SASACD: Seismo-Acoustic Synthetic Aperture Cable Detection / Development of a Seismo-Acoustic Imaging Method for Cable Detection and Determination of Depth of Burial in the Offshore Area

At a glance

  • Power cables connecting offshore wind farms to the grid are laid in the sea floor and have to be located precisely. Sediment movement can cause their position to change.
  • Current cable detection methods are often expensive and not always reliable.
  • Within the scope of the SASACD project, the project partners are therefore developing a new measurement method which can be used by the offshore industry.


The challenge

Offshore wind farms are connected to the grid on land via export cables, which are laid in the seabed. They are positioned such that they cannot be damaged by fishing or anchors. The cables must also not be laid too deep, as otherwise it can no longer be guaranteed that the circulating seawater in the sediment will cool the cables.

During the service life of an offshore wind farm, and thus also of the export cable, the depth of the cable may change due to sediment movements caused by ocean currents or tides. Regular measurements of the cable routes are thus necessary to ensure the optimum position of the cable and support any repair work.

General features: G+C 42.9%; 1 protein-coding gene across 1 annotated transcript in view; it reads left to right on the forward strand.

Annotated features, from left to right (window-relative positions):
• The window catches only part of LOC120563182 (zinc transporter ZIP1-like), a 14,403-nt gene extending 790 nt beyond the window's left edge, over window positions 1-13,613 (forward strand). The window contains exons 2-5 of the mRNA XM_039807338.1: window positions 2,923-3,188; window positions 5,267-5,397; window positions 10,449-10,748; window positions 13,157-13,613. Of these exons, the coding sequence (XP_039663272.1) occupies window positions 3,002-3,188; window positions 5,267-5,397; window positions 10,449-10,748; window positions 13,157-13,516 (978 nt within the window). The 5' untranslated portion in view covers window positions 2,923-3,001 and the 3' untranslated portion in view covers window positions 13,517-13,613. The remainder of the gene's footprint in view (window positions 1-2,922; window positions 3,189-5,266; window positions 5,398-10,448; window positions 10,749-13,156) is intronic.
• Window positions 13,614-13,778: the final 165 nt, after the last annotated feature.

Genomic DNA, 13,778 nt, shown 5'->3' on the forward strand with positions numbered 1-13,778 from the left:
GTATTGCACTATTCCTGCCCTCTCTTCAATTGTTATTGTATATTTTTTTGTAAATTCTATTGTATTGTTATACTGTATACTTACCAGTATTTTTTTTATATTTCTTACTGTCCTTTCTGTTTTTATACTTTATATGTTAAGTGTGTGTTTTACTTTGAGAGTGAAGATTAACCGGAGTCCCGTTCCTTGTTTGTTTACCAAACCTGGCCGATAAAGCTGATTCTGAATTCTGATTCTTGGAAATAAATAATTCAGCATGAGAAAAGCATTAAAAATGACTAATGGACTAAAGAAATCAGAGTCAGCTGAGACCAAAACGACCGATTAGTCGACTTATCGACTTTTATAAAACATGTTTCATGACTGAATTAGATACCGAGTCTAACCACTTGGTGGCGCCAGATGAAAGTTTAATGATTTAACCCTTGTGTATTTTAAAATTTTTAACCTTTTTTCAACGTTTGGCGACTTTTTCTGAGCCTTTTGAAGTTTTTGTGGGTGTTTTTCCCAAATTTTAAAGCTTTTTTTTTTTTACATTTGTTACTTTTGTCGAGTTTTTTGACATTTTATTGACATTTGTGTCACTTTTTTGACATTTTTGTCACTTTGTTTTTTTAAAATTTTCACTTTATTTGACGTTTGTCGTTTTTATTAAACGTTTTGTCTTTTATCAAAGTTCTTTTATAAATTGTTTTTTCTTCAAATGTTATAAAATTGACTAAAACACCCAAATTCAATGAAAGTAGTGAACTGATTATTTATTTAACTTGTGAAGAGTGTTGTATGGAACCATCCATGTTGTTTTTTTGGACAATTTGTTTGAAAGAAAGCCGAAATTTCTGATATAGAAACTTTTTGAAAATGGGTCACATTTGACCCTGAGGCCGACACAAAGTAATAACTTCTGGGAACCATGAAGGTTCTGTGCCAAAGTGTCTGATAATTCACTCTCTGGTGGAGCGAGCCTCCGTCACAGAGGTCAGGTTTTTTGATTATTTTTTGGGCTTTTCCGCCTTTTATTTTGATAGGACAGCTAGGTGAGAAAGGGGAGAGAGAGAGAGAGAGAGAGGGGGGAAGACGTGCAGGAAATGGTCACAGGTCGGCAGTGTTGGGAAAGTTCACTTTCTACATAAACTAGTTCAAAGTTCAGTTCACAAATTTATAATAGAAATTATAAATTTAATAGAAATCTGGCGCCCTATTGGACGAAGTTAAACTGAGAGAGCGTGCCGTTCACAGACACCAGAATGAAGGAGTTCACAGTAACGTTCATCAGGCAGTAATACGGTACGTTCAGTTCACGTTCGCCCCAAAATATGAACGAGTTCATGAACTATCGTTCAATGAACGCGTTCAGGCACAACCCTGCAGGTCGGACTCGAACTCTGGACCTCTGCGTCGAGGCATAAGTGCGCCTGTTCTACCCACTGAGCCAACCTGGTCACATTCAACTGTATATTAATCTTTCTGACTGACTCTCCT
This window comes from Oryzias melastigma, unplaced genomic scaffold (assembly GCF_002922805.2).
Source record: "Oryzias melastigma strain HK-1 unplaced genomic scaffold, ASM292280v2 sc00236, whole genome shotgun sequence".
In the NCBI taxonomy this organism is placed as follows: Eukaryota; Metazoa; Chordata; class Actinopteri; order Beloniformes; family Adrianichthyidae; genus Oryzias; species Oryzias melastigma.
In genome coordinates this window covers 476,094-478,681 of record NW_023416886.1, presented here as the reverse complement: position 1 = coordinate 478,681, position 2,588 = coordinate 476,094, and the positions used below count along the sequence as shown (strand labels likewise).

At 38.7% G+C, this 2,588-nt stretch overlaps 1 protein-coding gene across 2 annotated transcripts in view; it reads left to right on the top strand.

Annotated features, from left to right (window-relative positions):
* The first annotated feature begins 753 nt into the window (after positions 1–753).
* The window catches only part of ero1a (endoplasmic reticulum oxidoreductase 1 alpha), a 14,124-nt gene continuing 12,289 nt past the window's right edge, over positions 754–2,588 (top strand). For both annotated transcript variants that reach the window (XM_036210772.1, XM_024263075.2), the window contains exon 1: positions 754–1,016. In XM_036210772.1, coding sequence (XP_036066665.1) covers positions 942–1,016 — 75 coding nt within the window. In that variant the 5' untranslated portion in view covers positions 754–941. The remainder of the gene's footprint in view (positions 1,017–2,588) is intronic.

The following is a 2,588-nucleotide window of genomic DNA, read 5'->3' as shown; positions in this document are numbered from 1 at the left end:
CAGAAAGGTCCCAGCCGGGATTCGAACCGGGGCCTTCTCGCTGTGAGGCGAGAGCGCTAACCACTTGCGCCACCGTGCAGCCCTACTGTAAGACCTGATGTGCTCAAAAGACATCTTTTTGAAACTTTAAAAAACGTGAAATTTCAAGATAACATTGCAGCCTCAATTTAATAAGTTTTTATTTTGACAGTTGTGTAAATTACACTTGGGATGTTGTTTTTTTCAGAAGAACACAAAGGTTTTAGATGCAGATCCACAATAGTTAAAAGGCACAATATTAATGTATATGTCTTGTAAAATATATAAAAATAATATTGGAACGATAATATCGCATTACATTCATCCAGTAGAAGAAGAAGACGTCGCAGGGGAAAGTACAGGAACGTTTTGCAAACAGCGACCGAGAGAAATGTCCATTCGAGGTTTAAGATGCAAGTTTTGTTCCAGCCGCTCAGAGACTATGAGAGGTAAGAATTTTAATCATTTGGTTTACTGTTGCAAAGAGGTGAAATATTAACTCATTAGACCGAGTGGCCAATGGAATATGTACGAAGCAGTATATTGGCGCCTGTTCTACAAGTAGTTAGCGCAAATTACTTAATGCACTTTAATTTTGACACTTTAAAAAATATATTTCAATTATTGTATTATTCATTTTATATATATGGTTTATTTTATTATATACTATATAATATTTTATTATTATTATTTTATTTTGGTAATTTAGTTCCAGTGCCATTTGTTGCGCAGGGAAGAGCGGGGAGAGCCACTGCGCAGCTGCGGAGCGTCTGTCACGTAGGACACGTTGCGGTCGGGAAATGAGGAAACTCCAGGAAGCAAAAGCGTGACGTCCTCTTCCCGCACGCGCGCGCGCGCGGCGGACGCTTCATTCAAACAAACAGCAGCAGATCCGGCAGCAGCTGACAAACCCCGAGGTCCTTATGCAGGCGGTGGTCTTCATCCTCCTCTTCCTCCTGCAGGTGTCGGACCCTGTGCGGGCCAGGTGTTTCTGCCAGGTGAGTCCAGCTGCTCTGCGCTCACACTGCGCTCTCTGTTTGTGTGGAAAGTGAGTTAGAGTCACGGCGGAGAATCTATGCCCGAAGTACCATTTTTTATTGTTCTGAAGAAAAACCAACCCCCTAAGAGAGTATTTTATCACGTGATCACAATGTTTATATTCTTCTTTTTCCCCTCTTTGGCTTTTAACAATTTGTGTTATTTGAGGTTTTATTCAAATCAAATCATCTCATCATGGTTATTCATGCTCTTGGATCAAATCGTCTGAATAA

However, the acoustic and magnetic methods which are currently employed are time-consuming and expensive, plus not always reliable. For example, cables cannot be surveyed over an extensive area or they have to be switched off during the survey, resulting in financial losses for wind farm operators.


The solution

In the SASACD project, the project partners have set themselves the goal of developing a novel measurement system for cable localization that addresses the disadvantages of existing systems. The aim is to achieve efficient localization of cables and a sufficient penetration depth into the sediment, while avoiding having to turn the cables off. To this end, novel methods of diffraction imaging are being used which are already in use at the Fraunhofer IWES to detect boulders in marine sediments.


The added value

At the end of the project, a demonstrator will be available, which has the necessary technical configuration for cable detection and can also be used from relatively small survey vessels. In addition, a concept for data evaluation is being developed, with which fit-for-purpose survey results can be developed for typical industrial clients.

In one sub-project, the project coordinator, the Fraunhofer IWES, is responsible for system integration and system evaluation. The aim is to ensure the practical usability of the developed geophysical measurement system.

Funding notice

More information


Focus Topic